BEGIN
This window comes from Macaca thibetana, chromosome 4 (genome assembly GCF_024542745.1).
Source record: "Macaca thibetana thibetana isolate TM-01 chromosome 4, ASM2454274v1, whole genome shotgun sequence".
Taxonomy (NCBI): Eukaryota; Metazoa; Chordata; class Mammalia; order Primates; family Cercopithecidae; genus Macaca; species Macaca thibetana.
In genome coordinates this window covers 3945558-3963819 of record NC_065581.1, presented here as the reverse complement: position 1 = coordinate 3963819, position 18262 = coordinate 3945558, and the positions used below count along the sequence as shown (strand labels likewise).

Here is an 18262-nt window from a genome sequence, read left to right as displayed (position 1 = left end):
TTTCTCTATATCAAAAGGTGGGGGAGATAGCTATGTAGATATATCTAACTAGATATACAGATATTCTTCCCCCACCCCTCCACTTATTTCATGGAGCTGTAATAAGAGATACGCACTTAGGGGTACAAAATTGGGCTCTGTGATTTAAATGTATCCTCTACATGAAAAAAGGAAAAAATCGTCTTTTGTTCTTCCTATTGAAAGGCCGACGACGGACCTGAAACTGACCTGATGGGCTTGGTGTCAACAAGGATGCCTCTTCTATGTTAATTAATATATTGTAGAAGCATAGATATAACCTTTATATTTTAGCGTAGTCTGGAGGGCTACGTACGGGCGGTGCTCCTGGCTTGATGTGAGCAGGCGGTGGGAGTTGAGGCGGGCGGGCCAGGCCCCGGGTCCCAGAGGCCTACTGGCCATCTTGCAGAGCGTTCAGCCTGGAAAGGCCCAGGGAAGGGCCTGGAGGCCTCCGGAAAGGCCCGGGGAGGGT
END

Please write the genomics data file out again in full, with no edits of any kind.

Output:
This window comes from Macaca thibetana, chromosome 4 (genome assembly GCF_024542745.1).
Source record: "Macaca thibetana thibetana isolate TM-01 chromosome 4, ASM2454274v1, whole genome shotgun sequence".
Taxonomy (NCBI): Eukaryota; Metazoa; Chordata; class Mammalia; order Primates; family Cercopithecidae; genus Macaca; species Macaca thibetana.
In genome coordinates this window covers 3945558-3963819 of record NC_065581.1, presented here as the reverse complement: position 1 = coordinate 3963819, position 18262 = coordinate 3945558, and the positions used below count along the sequence as shown (strand labels likewise).

Here is an 18262-nt window from a genome sequence, read left to right as displayed (position 1 = left end):
TTTCTCTATATCAAAAGGTGGGGGAGATAGCTATGTAGATATATCTAACTAGATATACAGATATTCTTCCCCCACCCCTCCACTTATTTCATGGAGCTGTAATAAGAGATACGCACTTAGGGGTACAAAATTGGGCTCTGTGATTTAAATGTATCCTCTACATGAAAAAAGGAAAAAATCGTCTTTTGTTCTTCCTATTGAAAGGCCGACGACGGACCTGAAACTGACCTGATGGGCTTGGTGTCAACAAGGATGCCTCTTCTATGTTAATTAATATATTGTAGAAGCATAGATATAACCTTTATATTTTAGCGTAGTCTGGAGGGCTACGTACGGGCGGTGCTCCTGGCTTGATGTGAGCAGGCGGTGGGAGTTGAGGCGGGCGGGCCAGGCCCCGGGTCCCAGAGGCCTACTGGCCATCTTGCAGAGCGTTCAGCCTGGAAAGGCCCAGGGAAGGGCCTGGAGGCCTCCGGAAAGGCCCGGGGAGGGT